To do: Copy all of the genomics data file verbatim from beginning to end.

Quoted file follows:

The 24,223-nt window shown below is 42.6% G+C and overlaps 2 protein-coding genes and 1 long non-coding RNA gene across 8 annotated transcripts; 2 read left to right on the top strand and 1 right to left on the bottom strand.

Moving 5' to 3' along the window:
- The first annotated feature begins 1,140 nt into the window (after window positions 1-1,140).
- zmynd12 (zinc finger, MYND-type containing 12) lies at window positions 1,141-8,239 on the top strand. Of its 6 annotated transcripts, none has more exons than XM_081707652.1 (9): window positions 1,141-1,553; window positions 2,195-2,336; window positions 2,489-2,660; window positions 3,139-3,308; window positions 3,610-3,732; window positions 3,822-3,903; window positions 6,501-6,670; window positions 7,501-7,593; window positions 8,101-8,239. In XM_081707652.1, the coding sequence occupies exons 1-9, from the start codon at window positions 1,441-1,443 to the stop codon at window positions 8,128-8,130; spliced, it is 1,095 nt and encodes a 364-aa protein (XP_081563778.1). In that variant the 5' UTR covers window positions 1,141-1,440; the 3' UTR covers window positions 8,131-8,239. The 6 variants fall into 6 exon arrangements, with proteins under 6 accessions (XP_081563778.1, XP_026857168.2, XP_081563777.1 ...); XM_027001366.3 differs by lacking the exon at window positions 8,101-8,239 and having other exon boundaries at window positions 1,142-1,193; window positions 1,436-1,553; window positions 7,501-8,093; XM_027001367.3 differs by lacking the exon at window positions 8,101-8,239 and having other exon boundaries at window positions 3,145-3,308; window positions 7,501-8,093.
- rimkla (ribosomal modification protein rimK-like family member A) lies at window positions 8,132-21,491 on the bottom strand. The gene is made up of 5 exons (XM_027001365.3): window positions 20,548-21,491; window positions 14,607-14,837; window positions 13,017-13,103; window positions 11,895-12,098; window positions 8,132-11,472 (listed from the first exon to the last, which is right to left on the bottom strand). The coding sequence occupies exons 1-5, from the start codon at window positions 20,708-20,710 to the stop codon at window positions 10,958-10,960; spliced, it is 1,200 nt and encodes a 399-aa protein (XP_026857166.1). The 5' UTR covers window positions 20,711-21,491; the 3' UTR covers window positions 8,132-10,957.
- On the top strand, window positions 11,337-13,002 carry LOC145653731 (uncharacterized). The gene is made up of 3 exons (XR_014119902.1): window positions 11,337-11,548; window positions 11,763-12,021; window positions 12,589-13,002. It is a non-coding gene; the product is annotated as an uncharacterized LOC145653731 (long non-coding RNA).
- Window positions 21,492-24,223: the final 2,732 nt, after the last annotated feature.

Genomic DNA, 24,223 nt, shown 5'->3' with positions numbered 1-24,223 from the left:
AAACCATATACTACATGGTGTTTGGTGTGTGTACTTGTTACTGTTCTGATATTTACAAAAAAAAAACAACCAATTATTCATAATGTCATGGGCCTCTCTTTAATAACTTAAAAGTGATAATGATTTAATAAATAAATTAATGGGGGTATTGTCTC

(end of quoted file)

The 24,223-nt window shown below is 42.6% G+C and overlaps 2 protein-coding genes and 1 long non-coding RNA gene across 8 annotated transcripts; 2 read left to right on the top strand and 1 right to left on the bottom strand.

Moving 5' to 3' along the window:
- The first annotated feature begins 1,140 nt into the window (after window positions 1-1,140).
- zmynd12 (zinc finger, MYND-type containing 12) lies at window positions 1,141-8,239 on the top strand. Of its 6 annotated transcripts, none has more exons than XM_081707652.1 (9): window positions 1,141-1,553; window positions 2,195-2,336; window positions 2,489-2,660; window positions 3,139-3,308; window positions 3,610-3,732; window positions 3,822-3,903; window positions 6,501-6,670; window positions 7,501-7,593; window positions 8,101-8,239. In XM_081707652.1, the coding sequence occupies exons 1-9, from the start codon at window positions 1,441-1,443 to the stop codon at window positions 8,128-8,130; spliced, it is 1,095 nt and encodes a 364-aa protein (XP_081563778.1). In that variant the 5' UTR covers window positions 1,141-1,440; the 3' UTR covers window positions 8,131-8,239. The 6 variants fall into 6 exon arrangements, with proteins under 6 accessions (XP_081563778.1, XP_026857168.2, XP_081563777.1 ...); XM_027001366.3 differs by lacking the exon at window positions 8,101-8,239 and having other exon boundaries at window positions 1,142-1,193; window positions 1,436-1,553; window positions 7,501-8,093; XM_027001367.3 differs by lacking the exon at window positions 8,101-8,239 and having other exon boundaries at window positions 3,145-3,308; window positions 7,501-8,093.
- rimkla (ribosomal modification protein rimK-like family member A) lies at window positions 8,132-21,491 on the bottom strand. The gene is made up of 5 exons (XM_027001365.3): window positions 20,548-21,491; window positions 14,607-14,837; window positions 13,017-13,103; window positions 11,895-12,098; window positions 8,132-11,472 (listed from the first exon to the last, which is right to left on the bottom strand). The coding sequence occupies exons 1-5, from the start codon at window positions 20,708-20,710 to the stop codon at window positions 10,958-10,960; spliced, it is 1,200 nt and encodes a 399-aa protein (XP_026857166.1). The 5' UTR covers window positions 20,711-21,491; the 3' UTR covers window positions 8,132-10,957.
- On the top strand, window positions 11,337-13,002 carry LOC145653731 (uncharacterized). The gene is made up of 3 exons (XR_014119902.1): window positions 11,337-11,548; window positions 11,763-12,021; window positions 12,589-13,002. It is a non-coding gene; the product is annotated as an uncharacterized LOC145653731 (long non-coding RNA).
- Window positions 21,492-24,223: the final 2,732 nt, after the last annotated feature.

Genomic DNA, 24,223 nt, shown 5'->3' with positions numbered 1-24,223 from the left:
AAACCATATACTACATGGTGTTTGGTGTGTGTACTTGTTACTGTTCTGATATTTACAAAAAAAAAACAACCAATTATTCATAATGTCATGGGCCTCTCTTTAATAACTTAAAAGTGATAATGATTTAATAAATAAATTAATGGGGGTATTGTCTC